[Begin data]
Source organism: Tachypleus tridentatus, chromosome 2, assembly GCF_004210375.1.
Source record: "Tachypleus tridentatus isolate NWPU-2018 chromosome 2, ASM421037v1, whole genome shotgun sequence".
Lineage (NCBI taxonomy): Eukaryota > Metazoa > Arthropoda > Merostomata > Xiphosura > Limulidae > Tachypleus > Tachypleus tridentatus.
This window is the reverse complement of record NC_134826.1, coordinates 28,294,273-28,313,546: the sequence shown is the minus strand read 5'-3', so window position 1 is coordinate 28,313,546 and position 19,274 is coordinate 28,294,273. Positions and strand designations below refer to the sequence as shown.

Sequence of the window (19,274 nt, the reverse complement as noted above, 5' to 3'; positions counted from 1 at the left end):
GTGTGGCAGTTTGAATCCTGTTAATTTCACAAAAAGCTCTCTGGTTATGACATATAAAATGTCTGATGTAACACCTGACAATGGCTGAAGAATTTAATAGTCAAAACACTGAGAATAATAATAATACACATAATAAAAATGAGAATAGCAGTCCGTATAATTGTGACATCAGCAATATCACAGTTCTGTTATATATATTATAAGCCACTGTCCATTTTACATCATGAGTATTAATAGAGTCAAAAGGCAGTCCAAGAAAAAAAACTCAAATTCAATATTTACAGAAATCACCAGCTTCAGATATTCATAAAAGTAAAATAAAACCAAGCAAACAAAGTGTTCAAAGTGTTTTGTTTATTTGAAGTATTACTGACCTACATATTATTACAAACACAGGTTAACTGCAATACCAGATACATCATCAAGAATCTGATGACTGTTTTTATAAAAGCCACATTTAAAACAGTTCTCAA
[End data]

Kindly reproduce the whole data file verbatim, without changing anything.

Source organism: Tachypleus tridentatus, chromosome 2, assembly GCF_004210375.1.
Source record: "Tachypleus tridentatus isolate NWPU-2018 chromosome 2, ASM421037v1, whole genome shotgun sequence".
Lineage (NCBI taxonomy): Eukaryota > Metazoa > Arthropoda > Merostomata > Xiphosura > Limulidae > Tachypleus > Tachypleus tridentatus.
This window is the reverse complement of record NC_134826.1, coordinates 28,294,273-28,313,546: the sequence shown is the minus strand read 5'-3', so window position 1 is coordinate 28,313,546 and position 19,274 is coordinate 28,294,273. Positions and strand designations below refer to the sequence as shown.

Sequence of the window (19,274 nt, the reverse complement as noted above, 5' to 3'; positions counted from 1 at the left end):
GTGTGGCAGTTTGAATCCTGTTAATTTCACAAAAAGCTCTCTGGTTATGACATATAAAATGTCTGATGTAACACCTGACAATGGCTGAAGAATTTAATAGTCAAAACACTGAGAATAATAATAATACACATAATAAAAATGAGAATAGCAGTCCGTATAATTGTGACATCAGCAATATCACAGTTCTGTTATATATATTATAAGCCACTGTCCATTTTACATCATGAGTATTAATAGAGTCAAAAGGCAGTCCAAGAAAAAAAACTCAAATTCAATATTTACAGAAATCACCAGCTTCAGATATTCATAAAAGTAAAATAAAACCAAGCAAACAAAGTGTTCAAAGTGTTTTGTTTATTTGAAGTATTACTGACCTACATATTATTACAAACACAGGTTAACTGCAATACCAGATACATCATCAAGAATCTGATGACTGTTTTTATAAAAGCCACATTTAAAACAGTTCTCAA